The benefits and limitations of agricultural input cooperatives in Zambia

Jordan Blekking, Nicolas Gatti, Kurt Waldman, Tom Evans, Kathy Baylis

Research output: Contribution to journalArticlepeer-review

5 Scopus citations


Policymakers in Southern Africa have long viewed agricultural cooperatives as a way to reach rural households more easily, but because not all rural households can afford to join cooperatives, this raises questions about membership inclusivity and whether cooperatives advantage some smallholders over others. Agricultural cooperatives can serve as an institutional vehicle for policymakers to deliver direct benefits to smallholder farmers in the form of subsidized agricultural inputs, usually improved seed varieties and fertilizers. They can also serve as platforms for collective action through which smallholders can reduce transportation and transaction costs or disperse the costs of marketing. In Zambia farmers are required to join a cooperative to qualify for seed and fertilizer support through the national Farmer Input Support Program (FISP), which is a structural incentive for cooperative membership and makes it complicated to determine if cooperative membership increases use of inputs and yields on its own. Using the Inverse Probability Weight Regression Adjustment (IPWRA) technique, we find Zambian smallholders participating in cooperatives achieve significantly higher maize yields and use significantly more hybrid-maize seed and fertilizers, even when controlling for FISP eligibility. Furthermore, across all selected productivity and input variables we find greater average treatment effects from cooperative membership than FISP participation. Cooperative membership is also associated with more assets, more land, and higher maize yields, which suggests that the poorest rural households are often not cooperative members. Cooperatives can be a powerful poverty policy tool to deliver direct benefits to small farmers, but not including the poorest households likely widens the rural poverty gap, both in terms of limited direct benefits of input support programs and in terms of farmers missing out on cooperative-specific benefits.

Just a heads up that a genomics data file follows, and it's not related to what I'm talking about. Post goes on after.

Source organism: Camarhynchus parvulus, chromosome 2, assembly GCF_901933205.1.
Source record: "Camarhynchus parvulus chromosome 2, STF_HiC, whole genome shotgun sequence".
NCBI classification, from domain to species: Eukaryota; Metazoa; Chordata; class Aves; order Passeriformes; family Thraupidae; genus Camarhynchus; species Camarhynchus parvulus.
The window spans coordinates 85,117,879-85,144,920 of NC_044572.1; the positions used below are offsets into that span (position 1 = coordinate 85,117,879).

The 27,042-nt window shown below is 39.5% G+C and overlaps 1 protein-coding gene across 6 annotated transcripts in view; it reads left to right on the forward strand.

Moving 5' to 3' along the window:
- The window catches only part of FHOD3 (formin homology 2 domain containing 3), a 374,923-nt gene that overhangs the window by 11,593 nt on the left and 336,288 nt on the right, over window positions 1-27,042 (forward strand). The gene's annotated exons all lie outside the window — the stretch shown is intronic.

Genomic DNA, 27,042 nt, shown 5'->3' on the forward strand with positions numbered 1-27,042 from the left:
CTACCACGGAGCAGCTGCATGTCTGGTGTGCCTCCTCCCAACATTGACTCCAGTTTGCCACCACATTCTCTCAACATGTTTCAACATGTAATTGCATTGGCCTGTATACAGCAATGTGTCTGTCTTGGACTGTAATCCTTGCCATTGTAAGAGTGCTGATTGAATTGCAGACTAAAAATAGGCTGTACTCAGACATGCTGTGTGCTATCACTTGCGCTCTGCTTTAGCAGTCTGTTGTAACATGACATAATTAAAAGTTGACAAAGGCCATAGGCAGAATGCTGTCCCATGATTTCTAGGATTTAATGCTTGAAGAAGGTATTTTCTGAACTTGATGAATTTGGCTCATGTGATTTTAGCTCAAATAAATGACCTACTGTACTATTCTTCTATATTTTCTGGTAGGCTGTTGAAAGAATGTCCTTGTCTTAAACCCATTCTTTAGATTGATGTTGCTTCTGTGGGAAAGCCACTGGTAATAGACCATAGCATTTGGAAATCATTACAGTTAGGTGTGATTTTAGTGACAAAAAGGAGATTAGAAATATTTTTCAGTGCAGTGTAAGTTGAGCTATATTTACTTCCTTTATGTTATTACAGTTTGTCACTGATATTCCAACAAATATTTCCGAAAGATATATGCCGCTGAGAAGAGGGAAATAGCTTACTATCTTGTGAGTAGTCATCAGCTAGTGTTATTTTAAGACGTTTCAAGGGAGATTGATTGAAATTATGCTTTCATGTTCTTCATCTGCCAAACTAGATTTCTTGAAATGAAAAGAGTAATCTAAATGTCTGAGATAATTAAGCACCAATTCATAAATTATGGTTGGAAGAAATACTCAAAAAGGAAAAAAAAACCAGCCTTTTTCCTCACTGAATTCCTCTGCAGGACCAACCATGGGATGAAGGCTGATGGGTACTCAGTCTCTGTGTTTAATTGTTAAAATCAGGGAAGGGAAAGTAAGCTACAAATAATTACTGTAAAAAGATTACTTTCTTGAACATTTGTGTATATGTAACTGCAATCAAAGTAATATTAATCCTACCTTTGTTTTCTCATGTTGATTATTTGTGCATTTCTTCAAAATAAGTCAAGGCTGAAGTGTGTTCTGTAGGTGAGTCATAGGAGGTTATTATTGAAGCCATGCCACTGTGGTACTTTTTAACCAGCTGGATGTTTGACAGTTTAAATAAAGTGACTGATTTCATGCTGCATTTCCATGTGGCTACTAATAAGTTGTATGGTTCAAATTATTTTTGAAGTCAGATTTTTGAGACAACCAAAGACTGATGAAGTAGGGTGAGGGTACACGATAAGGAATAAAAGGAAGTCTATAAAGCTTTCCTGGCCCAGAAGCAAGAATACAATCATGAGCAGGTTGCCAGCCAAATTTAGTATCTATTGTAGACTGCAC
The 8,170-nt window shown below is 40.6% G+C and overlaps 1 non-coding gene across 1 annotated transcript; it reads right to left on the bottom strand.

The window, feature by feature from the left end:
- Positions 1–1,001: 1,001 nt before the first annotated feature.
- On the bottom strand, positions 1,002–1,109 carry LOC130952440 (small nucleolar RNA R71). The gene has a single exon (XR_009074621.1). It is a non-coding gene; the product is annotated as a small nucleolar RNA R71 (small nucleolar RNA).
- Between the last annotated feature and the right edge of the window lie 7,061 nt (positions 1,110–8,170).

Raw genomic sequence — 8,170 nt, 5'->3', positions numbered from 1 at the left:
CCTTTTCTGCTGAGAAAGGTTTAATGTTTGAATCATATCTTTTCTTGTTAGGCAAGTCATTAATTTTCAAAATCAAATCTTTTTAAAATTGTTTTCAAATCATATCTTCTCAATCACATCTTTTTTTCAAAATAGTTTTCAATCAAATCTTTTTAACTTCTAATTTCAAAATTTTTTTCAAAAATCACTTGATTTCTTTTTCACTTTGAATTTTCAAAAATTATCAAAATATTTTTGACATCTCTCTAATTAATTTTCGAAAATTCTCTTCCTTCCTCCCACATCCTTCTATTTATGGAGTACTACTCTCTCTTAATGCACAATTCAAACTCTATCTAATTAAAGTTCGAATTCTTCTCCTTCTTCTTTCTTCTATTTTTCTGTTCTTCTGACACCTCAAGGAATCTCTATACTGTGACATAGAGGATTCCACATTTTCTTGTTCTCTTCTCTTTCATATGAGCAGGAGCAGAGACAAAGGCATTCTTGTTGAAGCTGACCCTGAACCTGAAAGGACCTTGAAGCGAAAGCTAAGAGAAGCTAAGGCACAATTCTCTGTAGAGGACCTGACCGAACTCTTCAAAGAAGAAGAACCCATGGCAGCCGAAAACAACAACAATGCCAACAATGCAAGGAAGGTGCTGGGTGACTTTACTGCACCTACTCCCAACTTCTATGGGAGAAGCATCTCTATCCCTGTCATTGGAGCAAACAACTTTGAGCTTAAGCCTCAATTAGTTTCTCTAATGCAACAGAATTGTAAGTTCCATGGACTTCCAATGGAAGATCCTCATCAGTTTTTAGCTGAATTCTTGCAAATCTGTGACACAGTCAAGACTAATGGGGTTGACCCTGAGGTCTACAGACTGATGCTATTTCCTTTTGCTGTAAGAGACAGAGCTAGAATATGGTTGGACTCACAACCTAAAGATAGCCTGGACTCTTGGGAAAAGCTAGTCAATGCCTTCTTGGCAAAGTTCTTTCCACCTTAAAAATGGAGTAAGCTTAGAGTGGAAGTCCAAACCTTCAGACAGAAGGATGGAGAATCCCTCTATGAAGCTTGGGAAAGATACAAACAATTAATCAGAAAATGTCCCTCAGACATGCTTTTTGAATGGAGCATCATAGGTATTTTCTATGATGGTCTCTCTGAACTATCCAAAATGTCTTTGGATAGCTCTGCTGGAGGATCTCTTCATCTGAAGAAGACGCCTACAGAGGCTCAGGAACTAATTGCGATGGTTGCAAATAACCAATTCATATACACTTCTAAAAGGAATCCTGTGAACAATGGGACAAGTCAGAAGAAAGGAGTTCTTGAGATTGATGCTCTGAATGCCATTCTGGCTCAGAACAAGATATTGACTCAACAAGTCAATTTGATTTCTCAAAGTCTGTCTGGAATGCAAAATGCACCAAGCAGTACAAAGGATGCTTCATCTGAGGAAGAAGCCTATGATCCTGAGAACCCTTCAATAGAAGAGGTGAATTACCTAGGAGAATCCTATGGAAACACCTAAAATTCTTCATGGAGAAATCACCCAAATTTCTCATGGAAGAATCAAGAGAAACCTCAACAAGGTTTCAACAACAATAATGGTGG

Original languageEnglish (US)
Article number105616
JournalWorld Development
StatePublished - Oct 2021


  • Agriculture
  • Cooperatives
  • Fertilizer
  • Maize
  • Smallholder
  • Zambia

ASJC Scopus subject areas

  • Geography, Planning and Development
  • Development
  • Sociology and Political Science
  • Economics and Econometrics


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